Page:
MOSCOW, June 5 (Sputnik) - The case of George Floyd, an African American man who died in Minneapolis police custody, is only one of many examples of police brutality against people in the United States, Gay J. McDougall, a professor in Leitner Center for International Law and Justice in New York said on Friday at a video conference of the European Parliament Subcommittee on Human Rights.
"The reality is that his [George Floyd's] death is one of a strain of deaths of innocent people, unarmed, by police across the country," McDougall said, adding that the real demand of the demonstrators is that racism, hatred and fear finally be fully confronted and dealt with.
The professor also raised concerns about the use of rubber bullets, tear gas, pepper spray and, in some cases, live ammunition by police officers toward peaceful protesters, which violates international standards of the use of force. Within the context, McDougall called on the US to abide by human rights obligations and refrain from using weapons against peaceful protesters and journalists.
Meanwhile, Pap Ndiaye, a professor at the Paris Institute of Political Studies (Sciences Po Paris) and the former UN Special Rapporteur on Minorities, said that Floyd's case should be made a topic for serious discussion, as this was not purely a US problem.
"This is not something purely foreign, some young people in Europe may face the same problems," the professor added.
According to Ndiaye, the free circulation of weapons in the US partially explains the high level of violence, though Floyd was "bare-handed" when he was killed.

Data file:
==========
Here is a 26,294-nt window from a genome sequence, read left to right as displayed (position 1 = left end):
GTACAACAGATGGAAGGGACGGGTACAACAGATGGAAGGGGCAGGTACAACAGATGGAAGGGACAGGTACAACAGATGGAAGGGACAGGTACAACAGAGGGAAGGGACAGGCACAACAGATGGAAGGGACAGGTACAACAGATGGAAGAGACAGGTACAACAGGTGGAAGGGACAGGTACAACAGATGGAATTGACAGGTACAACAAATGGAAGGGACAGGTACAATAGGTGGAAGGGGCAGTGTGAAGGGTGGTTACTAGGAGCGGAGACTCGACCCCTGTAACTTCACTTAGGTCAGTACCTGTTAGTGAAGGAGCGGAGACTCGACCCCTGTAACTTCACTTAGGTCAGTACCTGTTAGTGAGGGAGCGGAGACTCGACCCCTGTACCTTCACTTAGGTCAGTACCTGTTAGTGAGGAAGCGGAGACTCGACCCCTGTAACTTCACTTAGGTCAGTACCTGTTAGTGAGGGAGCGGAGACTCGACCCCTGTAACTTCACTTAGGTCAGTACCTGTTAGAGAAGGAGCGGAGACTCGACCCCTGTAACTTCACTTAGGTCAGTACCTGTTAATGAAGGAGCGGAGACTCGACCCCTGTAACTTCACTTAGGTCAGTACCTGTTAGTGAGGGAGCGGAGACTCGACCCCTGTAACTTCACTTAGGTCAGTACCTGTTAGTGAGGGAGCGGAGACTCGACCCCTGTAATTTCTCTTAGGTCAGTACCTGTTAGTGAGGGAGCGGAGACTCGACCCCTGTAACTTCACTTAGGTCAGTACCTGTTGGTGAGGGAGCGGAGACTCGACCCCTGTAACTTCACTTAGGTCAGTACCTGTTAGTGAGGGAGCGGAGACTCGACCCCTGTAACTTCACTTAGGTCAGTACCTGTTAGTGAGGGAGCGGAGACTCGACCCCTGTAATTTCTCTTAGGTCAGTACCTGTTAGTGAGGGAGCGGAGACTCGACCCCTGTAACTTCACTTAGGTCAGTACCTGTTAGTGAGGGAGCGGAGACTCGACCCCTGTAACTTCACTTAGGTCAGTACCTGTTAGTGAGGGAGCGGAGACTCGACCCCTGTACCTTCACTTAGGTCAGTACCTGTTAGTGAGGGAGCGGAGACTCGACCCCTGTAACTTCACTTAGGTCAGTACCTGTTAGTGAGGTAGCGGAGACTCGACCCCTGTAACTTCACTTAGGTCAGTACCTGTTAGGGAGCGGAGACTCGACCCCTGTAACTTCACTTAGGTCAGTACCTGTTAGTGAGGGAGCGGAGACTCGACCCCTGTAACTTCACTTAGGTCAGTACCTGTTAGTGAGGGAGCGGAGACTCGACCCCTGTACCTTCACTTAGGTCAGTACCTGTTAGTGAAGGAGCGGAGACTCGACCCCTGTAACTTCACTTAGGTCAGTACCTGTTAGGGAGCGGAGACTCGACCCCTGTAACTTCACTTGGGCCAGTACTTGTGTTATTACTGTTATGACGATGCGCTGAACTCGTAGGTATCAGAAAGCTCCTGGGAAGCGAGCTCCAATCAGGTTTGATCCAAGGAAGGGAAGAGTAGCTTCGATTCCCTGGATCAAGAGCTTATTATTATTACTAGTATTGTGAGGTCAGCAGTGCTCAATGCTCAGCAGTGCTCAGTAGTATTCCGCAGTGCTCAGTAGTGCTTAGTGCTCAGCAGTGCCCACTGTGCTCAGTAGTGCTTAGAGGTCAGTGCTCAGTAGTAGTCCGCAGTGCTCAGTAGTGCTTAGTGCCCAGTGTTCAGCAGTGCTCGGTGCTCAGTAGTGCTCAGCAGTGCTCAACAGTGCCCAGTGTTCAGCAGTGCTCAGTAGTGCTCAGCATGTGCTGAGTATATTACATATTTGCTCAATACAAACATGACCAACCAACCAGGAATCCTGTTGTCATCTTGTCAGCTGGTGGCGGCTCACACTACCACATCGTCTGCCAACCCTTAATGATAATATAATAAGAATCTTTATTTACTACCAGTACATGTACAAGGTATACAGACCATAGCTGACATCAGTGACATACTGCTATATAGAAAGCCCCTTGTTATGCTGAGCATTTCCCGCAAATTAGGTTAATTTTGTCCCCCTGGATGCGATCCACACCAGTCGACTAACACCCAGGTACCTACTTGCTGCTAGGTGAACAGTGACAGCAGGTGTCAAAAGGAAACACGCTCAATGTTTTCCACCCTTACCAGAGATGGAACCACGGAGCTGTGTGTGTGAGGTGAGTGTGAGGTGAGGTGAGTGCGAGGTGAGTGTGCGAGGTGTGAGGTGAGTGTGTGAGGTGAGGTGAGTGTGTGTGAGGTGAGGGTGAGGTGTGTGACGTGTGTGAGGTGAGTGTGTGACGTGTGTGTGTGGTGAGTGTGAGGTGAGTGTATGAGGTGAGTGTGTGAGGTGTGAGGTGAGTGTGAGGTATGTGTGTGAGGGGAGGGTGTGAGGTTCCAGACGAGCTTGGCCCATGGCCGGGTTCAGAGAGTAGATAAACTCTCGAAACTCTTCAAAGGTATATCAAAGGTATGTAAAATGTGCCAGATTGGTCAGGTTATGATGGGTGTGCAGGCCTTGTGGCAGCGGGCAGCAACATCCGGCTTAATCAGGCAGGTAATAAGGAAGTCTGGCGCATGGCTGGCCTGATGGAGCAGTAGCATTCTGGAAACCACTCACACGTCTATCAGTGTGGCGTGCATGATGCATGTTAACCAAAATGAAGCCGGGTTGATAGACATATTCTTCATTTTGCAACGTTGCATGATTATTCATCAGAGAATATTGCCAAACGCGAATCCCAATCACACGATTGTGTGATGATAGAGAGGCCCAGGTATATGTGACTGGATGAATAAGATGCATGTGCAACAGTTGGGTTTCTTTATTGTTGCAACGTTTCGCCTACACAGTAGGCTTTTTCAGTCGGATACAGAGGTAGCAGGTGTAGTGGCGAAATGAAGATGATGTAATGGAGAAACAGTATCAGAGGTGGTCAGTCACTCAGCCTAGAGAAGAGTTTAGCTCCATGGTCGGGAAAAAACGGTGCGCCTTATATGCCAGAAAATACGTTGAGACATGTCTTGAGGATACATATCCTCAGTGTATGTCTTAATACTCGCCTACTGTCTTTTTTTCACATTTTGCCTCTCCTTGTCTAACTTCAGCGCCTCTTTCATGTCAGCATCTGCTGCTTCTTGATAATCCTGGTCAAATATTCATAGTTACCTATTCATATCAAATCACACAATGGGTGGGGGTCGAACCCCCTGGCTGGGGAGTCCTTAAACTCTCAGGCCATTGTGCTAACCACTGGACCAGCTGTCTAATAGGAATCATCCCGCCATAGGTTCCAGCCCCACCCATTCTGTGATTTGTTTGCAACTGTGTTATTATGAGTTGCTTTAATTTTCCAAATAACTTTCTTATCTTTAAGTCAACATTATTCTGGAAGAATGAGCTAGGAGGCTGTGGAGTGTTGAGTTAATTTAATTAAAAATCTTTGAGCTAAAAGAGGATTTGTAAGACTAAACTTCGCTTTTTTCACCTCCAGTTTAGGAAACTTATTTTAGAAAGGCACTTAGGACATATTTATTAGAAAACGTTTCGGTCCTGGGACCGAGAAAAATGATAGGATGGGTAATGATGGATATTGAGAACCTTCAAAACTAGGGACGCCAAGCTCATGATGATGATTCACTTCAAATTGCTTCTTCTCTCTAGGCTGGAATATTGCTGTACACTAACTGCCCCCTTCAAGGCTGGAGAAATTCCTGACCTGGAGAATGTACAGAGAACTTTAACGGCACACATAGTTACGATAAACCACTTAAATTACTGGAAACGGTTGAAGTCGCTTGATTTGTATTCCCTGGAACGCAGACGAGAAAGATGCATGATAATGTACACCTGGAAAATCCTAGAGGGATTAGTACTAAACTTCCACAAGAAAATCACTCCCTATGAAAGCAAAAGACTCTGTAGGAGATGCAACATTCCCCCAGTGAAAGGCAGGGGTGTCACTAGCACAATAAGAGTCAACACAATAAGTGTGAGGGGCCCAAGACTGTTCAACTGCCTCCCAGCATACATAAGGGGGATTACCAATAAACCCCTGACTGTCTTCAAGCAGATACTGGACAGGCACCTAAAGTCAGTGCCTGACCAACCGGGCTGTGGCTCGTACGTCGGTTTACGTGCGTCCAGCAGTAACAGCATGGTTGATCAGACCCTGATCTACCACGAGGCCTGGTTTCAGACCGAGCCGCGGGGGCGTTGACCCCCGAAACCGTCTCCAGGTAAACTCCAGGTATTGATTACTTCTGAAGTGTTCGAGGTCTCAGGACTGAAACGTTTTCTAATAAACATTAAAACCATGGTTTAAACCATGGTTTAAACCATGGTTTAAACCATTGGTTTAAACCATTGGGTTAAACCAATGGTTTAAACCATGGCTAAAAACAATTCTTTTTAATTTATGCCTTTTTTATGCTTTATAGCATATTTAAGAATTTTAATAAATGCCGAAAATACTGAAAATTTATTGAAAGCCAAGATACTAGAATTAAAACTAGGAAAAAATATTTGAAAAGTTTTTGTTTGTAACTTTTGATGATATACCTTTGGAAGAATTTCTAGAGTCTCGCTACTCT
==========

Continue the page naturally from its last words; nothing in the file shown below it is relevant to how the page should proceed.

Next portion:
"The European Parliament should make a priority of democratic control of police forces in Europe," Ndiaye said, adding that it would be a very good idea to issue some guidelines to democratize relations between the police and the population in Europe.
Member of the European Parliament Heidi Hautala, in her turn, said that police should be present during protests to protect and not shoot. The lawmaker also said that such direct discrimination in Europe should end. In particular, Hautala referred to a Danish law submitting people living in an ethnically profiled residential area to different standards of human rights.
"We need to address the EU situation, we need an EU framework for national strategies, for the social inclusion of ethnic minorities. We need to collect equality data ... and the EU Council should unblock the anti-discrimination horizontal directive," Hautala added.
The lawmaker also proposed holding a European anti-racism summit on combating structural discrimination in Europe.
Floyd died in the US state of Minnesota on May 25. A video of the arrest showed a white police officer pressing his knee onto Floyd’s neck for at least eight minutes while the African American man was kept handcuffed on his stomach, repeatedly saying he could not breathe. The incident has sparked protests against police violence and racism in various cities across the US and in other countries.